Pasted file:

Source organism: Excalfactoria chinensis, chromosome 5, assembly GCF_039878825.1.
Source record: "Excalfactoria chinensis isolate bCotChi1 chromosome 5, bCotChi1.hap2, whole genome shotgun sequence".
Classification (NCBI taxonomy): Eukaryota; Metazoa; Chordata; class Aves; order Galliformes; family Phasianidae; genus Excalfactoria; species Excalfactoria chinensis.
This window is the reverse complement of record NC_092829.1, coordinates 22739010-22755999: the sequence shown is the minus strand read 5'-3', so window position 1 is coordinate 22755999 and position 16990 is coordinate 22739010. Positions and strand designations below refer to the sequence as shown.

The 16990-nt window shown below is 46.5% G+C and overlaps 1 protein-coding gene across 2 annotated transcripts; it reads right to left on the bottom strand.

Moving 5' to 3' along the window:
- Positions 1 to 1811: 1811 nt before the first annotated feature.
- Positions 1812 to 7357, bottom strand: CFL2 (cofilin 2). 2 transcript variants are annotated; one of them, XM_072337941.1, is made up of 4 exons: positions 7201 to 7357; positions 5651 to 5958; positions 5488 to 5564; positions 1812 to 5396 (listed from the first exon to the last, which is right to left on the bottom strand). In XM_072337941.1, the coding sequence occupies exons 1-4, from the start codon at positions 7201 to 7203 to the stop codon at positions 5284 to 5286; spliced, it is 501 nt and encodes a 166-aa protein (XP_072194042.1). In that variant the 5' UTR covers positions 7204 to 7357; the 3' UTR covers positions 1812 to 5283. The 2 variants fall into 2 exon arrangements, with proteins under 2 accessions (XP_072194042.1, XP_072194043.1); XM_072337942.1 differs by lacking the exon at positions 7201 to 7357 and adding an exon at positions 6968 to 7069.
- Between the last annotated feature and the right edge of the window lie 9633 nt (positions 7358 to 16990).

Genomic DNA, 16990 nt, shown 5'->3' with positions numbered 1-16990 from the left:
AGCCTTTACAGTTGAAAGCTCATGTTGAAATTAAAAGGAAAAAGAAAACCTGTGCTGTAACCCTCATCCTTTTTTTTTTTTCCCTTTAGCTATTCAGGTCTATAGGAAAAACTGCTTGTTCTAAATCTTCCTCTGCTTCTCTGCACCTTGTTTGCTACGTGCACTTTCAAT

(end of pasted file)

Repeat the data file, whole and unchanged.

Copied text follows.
Source organism: Excalfactoria chinensis, chromosome 5, assembly GCF_039878825.1.
Source record: "Excalfactoria chinensis isolate bCotChi1 chromosome 5, bCotChi1.hap2, whole genome shotgun sequence".
Classification (NCBI taxonomy): Eukaryota; Metazoa; Chordata; class Aves; order Galliformes; family Phasianidae; genus Excalfactoria; species Excalfactoria chinensis.
This window is the reverse complement of record NC_092829.1, coordinates 22739010-22755999: the sequence shown is the minus strand read 5'-3', so window position 1 is coordinate 22755999 and position 16990 is coordinate 22739010. Positions and strand designations below refer to the sequence as shown.

The 16990-nt window shown below is 46.5% G+C and overlaps 1 protein-coding gene across 2 annotated transcripts; it reads right to left on the bottom strand.

Moving 5' to 3' along the window:
- Positions 1 to 1811: 1811 nt before the first annotated feature.
- Positions 1812 to 7357, bottom strand: CFL2 (cofilin 2). 2 transcript variants are annotated; one of them, XM_072337941.1, is made up of 4 exons: positions 7201 to 7357; positions 5651 to 5958; positions 5488 to 5564; positions 1812 to 5396 (listed from the first exon to the last, which is right to left on the bottom strand). In XM_072337941.1, the coding sequence occupies exons 1-4, from the start codon at positions 7201 to 7203 to the stop codon at positions 5284 to 5286; spliced, it is 501 nt and encodes a 166-aa protein (XP_072194042.1). In that variant the 5' UTR covers positions 7204 to 7357; the 3' UTR covers positions 1812 to 5283. The 2 variants fall into 2 exon arrangements, with proteins under 2 accessions (XP_072194042.1, XP_072194043.1); XM_072337942.1 differs by lacking the exon at positions 7201 to 7357 and adding an exon at positions 6968 to 7069.
- Between the last annotated feature and the right edge of the window lie 9633 nt (positions 7358 to 16990).

Genomic DNA, 16990 nt, shown 5'->3' with positions numbered 1-16990 from the left:
AGCCTTTACAGTTGAAAGCTCATGTTGAAATTAAAAGGAAAAAGAAAACCTGTGCTGTAACCCTCATCCTTTTTTTTTTTTCCCTTTAGCTATTCAGGTCTATAGGAAAAACTGCTTGTTCTAAATCTTCCTCTGCTTCTCTGCACCTTGTTTGCTACGTGCACTTTCAAT